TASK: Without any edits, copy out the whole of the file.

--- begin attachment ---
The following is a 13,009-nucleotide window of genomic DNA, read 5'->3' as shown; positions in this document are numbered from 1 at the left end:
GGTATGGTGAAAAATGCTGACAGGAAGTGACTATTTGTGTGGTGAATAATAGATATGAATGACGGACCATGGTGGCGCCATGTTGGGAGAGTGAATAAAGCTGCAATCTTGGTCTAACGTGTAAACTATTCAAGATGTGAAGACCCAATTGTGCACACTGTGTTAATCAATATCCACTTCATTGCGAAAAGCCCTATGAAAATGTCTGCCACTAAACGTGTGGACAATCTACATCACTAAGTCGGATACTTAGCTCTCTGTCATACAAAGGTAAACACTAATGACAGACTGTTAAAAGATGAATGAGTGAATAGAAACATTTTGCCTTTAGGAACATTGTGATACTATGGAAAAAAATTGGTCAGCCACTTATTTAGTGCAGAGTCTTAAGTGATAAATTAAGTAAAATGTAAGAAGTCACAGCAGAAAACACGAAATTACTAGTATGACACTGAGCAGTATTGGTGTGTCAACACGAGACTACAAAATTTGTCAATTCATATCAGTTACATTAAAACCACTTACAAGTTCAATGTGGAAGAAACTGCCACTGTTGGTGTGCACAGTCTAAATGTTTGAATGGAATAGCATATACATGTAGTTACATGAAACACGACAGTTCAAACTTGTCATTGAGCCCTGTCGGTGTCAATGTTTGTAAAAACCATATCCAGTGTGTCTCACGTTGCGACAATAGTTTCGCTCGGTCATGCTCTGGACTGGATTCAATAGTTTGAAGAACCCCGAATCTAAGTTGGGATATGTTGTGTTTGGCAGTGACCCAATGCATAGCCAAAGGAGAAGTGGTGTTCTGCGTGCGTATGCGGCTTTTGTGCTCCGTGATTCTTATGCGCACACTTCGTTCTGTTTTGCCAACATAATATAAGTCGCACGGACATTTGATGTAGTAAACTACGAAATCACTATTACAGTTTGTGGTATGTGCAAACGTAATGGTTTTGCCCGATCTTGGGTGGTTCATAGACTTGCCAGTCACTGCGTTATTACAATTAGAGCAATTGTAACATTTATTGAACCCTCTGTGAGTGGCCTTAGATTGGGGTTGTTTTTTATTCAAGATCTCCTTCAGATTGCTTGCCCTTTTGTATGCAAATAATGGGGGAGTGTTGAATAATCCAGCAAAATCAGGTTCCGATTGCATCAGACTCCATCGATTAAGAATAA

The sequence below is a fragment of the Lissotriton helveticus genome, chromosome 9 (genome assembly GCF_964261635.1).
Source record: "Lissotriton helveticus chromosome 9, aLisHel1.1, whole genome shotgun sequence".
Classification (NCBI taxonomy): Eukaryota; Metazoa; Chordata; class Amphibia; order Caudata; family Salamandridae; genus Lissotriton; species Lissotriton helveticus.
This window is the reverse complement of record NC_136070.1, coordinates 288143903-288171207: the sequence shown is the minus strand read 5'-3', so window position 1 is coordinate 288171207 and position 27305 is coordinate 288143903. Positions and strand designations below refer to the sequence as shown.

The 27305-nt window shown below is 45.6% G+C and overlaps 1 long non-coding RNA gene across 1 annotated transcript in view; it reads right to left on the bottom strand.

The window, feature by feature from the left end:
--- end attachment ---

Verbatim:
The following is a 13,009-nucleotide window of genomic DNA, read 5'->3' as shown; positions in this document are numbered from 1 at the left end:
GGTATGGTGAAAAATGCTGACAGGAAGTGACTATTTGTGTGGTGAATAATAGATATGAATGACGGACCATGGTGGCGCCATGTTGGGAGAGTGAATAAAGCTGCAATCTTGGTCTAACGTGTAAACTATTCAAGATGTGAAGACCCAATTGTGCACACTGTGTTAATCAATATCCACTTCATTGCGAAAAGCCCTATGAAAATGTCTGCCACTAAACGTGTGGACAATCTACATCACTAAGTCGGATACTTAGCTCTCTGTCATACAAAGGTAAACACTAATGACAGACTGTTAAAAGATGAATGAGTGAATAGAAACATTTTGCCTTTAGGAACATTGTGATACTATGGAAAAAAATTGGTCAGCCACTTATTTAGTGCAGAGTCTTAAGTGATAAATTAAGTAAAATGTAAGAAGTCACAGCAGAAAACACGAAATTACTAGTATGACACTGAGCAGTATTGGTGTGTCAACACGAGACTACAAAATTTGTCAATTCATATCAGTTACATTAAAACCACTTACAAGTTCAATGTGGAAGAAACTGCCACTGTTGGTGTGCACAGTCTAAATGTTTGAATGGAATAGCATATACATGTAGTTACATGAAACACGACAGTTCAAACTTGTCATTGAGCCCTGTCGGTGTCAATGTTTGTAAAAACCATATCCAGTGTGTCTCACGTTGCGACAATAGTTTCGCTCGGTCATGCTCTGGACTGGATTCAATAGTTTGAAGAACCCCGAATCTAAGTTGGGATATGTTGTGTTTGGCAGTGACCCAATGCATAGCCAAAGGAGAAGTGGTGTTCTGCGTGCGTATGCGGCTTTTGTGCTCCGTGATTCTTATGCGCACACTTCGTTCTGTTTTGCCAACATAATATAAGTCGCACGGACATTTGATGTAGTAAACTACGAAATCACTATTACAGTTTGTGGTATGTGCAAACGTAATGGTTTTGCCCGATCTTGGGTGGTTCATAGACTTGCCAGTCACTGCGTTATTACAATTAGAGCAATTGTAACATTTATTGAACCCTCTGTGAGTGGCCTTAGATTGGGGTTGTTTTTTATTCAAGATCTCCTTCAGATTGCTTGCCCTTTTGTATGCAAATAATGGGGGAGTGTTGAATAATCCAGCAAAATCAGGTTCCGATTGCATCAGACTCCATCGATTAAGAATAA

The sequence below is a fragment of the Lissotriton helveticus genome, chromosome 9 (genome assembly GCF_964261635.1).
Source record: "Lissotriton helveticus chromosome 9, aLisHel1.1, whole genome shotgun sequence".
Classification (NCBI taxonomy): Eukaryota; Metazoa; Chordata; class Amphibia; order Caudata; family Salamandridae; genus Lissotriton; species Lissotriton helveticus.
This window is the reverse complement of record NC_136070.1, coordinates 288143903-288171207: the sequence shown is the minus strand read 5'-3', so window position 1 is coordinate 288171207 and position 27305 is coordinate 288143903. Positions and strand designations below refer to the sequence as shown.

The 27305-nt window shown below is 45.6% G+C and overlaps 1 long non-coding RNA gene across 1 annotated transcript in view; it reads right to left on the bottom strand.

The window, feature by feature from the left end: